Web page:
I don't know what it would mean for an equation to determine an interest rate. I suppose such talk makes sense if bond traders or the Fed chairman use a model to inform their decisions.

The correct claim of the UK folks is that neoclassical (and Austrian) theory does not provide any basis for using well-behaved factor demand curves in an explaination of prices and distribution. This claim applies to "money markets" for "loanable funds", as well as labor markets.

The claim that we don't typically see massive instability in interest rates (what about Oct 1929?) is consistent with the proposal of alternative theories of distribution. For example, perhaps, at any moment, bond traders have a balance of bulls and bears forecasting what the Fed will do to set interest rates. (That suggestion draws on both Sraffa and Keynes). And perhaps the 1970s stagflation in the US had something to do with conflicting norms on pay raises and Fed policy.

Barkley draws on the CCC in his use of complex dyanmics. I've thought somewhat about this myself. Barkley has also contributed to empirical literature on Sraffa effects.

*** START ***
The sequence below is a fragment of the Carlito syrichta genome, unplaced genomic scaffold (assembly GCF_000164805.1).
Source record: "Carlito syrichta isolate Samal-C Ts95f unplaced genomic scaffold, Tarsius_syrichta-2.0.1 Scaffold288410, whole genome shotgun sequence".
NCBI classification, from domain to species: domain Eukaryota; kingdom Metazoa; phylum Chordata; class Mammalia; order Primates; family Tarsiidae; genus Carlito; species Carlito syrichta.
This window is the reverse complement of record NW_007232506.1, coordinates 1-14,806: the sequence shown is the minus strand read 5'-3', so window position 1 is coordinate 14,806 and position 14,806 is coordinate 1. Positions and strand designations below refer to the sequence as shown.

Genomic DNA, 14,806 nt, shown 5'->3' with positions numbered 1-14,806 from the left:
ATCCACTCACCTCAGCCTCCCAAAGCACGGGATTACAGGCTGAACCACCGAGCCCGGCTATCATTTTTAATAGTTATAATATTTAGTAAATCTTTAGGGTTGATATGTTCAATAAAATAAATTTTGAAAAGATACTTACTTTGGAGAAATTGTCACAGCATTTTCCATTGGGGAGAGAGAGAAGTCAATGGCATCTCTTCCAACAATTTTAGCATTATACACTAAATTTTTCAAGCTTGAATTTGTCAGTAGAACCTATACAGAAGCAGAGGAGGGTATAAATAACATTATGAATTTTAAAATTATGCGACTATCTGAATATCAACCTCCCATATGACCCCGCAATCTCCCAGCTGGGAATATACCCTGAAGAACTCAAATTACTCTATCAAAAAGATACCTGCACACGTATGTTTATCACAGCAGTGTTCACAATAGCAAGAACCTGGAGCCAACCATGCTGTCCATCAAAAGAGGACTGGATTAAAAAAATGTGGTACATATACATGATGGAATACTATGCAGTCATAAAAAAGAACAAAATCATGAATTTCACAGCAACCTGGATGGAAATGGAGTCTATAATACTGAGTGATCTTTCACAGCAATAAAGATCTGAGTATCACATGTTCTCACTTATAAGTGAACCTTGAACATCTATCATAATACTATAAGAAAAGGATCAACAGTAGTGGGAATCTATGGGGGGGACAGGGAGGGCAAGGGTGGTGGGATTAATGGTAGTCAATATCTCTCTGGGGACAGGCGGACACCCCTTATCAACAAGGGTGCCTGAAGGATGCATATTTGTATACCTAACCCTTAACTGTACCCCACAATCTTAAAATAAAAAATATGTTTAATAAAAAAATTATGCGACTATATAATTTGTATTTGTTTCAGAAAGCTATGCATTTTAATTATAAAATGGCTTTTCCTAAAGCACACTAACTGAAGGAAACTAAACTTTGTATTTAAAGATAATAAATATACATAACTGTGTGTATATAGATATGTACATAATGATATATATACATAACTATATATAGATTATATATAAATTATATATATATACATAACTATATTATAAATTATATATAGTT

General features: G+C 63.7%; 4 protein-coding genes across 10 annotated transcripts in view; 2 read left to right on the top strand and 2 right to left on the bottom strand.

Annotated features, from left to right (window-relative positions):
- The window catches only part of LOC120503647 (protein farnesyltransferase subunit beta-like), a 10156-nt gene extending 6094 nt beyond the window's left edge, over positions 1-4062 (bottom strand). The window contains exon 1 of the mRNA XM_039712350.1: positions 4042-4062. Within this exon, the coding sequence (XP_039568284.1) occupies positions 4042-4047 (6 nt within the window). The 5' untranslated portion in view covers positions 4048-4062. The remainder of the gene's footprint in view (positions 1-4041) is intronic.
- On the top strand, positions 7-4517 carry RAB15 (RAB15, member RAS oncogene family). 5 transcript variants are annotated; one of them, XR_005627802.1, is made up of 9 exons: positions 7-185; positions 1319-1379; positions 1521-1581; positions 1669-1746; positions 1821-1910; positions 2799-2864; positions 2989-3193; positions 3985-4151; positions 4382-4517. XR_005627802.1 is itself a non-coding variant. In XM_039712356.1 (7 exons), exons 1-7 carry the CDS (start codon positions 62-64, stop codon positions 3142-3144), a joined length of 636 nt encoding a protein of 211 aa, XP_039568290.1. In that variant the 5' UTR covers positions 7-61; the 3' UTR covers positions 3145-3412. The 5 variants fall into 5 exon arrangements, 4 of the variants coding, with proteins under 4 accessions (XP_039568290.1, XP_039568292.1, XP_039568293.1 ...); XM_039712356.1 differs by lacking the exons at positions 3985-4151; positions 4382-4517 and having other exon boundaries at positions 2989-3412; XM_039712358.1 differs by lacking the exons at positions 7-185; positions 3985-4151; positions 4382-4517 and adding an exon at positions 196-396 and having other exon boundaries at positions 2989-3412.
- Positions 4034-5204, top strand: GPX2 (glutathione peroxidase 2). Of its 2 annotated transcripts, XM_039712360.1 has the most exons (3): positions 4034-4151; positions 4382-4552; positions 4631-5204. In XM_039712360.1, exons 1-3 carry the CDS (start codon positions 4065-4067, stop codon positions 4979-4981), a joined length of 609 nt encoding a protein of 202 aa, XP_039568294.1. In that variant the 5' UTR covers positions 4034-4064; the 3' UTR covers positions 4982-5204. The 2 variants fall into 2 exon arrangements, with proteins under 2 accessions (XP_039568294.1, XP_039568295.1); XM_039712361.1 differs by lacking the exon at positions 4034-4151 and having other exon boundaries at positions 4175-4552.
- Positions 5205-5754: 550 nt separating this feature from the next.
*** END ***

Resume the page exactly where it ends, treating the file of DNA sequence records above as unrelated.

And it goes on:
One who confines their introduction to the CCC to Blaug's tract suffers from a lack of perspectives. Good surveys include books and papers by Harcourt, Bliss, Burmeister, Hahn, Ahmad, and Harcourt and Cohen. I've mentioned some textbooks before.

If you have an intellectual con job to sell--such as path dependence or The Great Conspiracy to Destroy the Streetcars--it's most likely the Post-Keynsians who will buy it. (You know who you are.)

Have not quite grabbed that plane for that complexity conference in Turin,
Italy, where among other things Sraffa's main acolyte, Luigi Pasinetti,
will be honored, who recently retired from Catholic University in Milan.


It is just Chap. 8, and you can get most of it in the same chap. in the
first edition, 1991, which is in a lot of university libraries, yours
could probably get it by interlibrary loan. Yes, the book is too expensive.

A short version of part of the dynamic discontinuities argument is in my
1983 paper in the Journal of Economic Theory, "Reswitching as a Cusp
Catastrophe." Sorry, don't have my vita or anything with it by me at
the moment for the exact details, but that should do it.

I have problems with Blaug's account, but do not have time to go into it
now. Check out Cohen and Harcourt in JEP recently, although that has a lot
of limitations in different directions.


The line that it is "just an index problem" is an old one that got said a
lot at MIT and Yale, but is incorrect, and I think Uncle Paul (A. Samuelson)
would agree. Index number problems arise due to varying the quantity weights
on the different capitals. The problem here is the fact that net returns
can go positive and negative at different points in the future, hence the
present values can get scrambled and do odd things relatively as the interest
rate changes. The hard core Cambridge, England people would disagree, but